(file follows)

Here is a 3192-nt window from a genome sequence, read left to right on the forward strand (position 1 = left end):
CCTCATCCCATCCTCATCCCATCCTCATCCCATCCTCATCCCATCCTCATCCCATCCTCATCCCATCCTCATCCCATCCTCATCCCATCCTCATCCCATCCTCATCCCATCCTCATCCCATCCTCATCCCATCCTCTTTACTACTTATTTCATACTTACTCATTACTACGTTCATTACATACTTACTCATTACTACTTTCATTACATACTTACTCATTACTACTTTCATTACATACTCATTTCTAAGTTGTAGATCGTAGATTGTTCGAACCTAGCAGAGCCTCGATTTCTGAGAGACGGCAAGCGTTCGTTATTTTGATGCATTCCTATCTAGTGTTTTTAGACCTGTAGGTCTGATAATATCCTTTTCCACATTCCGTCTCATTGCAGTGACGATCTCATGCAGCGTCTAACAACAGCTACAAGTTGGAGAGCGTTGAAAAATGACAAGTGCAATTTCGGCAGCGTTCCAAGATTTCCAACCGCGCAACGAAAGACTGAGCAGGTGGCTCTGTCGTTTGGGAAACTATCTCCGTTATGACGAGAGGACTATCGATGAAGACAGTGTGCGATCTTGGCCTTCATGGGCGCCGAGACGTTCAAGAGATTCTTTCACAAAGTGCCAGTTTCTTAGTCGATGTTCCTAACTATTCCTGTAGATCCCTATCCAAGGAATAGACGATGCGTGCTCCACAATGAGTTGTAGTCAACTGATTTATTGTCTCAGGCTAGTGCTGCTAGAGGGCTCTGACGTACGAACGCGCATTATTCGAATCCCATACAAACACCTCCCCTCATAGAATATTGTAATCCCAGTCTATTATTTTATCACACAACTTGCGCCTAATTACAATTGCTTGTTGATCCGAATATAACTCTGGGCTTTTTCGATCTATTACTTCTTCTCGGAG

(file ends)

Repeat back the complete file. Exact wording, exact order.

Here is a 3192-nt window from a genome sequence, read left to right on the forward strand (position 1 = left end):
CCTCATCCCATCCTCATCCCATCCTCATCCCATCCTCATCCCATCCTCATCCCATCCTCATCCCATCCTCATCCCATCCTCATCCCATCCTCATCCCATCCTCATCCCATCCTCATCCCATCCTCATCCCATCCTCTTTACTACTTATTTCATACTTACTCATTACTACGTTCATTACATACTTACTCATTACTACTTTCATTACATACTTACTCATTACTACTTTCATTACATACTCATTTCTAAGTTGTAGATCGTAGATTGTTCGAACCTAGCAGAGCCTCGATTTCTGAGAGACGGCAAGCGTTCGTTATTTTGATGCATTCCTATCTAGTGTTTTTAGACCTGTAGGTCTGATAATATCCTTTTCCACATTCCGTCTCATTGCAGTGACGATCTCATGCAGCGTCTAACAACAGCTACAAGTTGGAGAGCGTTGAAAAATGACAAGTGCAATTTCGGCAGCGTTCCAAGATTTCCAACCGCGCAACGAAAGACTGAGCAGGTGGCTCTGTCGTTTGGGAAACTATCTCCGTTATGACGAGAGGACTATCGATGAAGACAGTGTGCGATCTTGGCCTTCATGGGCGCCGAGACGTTCAAGAGATTCTTTCACAAAGTGCCAGTTTCTTAGTCGATGTTCCTAACTATTCCTGTAGATCCCTATCCAAGGAATAGACGATGCGTGCTCCACAATGAGTTGTAGTCAACTGATTTATTGTCTCAGGCTAGTGCTGCTAGAGGGCTCTGACGTACGAACGCGCATTATTCGAATCCCATACAAACACCTCCCCTCATAGAATATTGTAATCCCAGTCTATTATTTTATCACACAACTTGCGCCTAATTACAATTGCTTGTTGATCCGAATATAACTCTGGGCTTTTTCGATCTATTACTTCTTCTCGGAG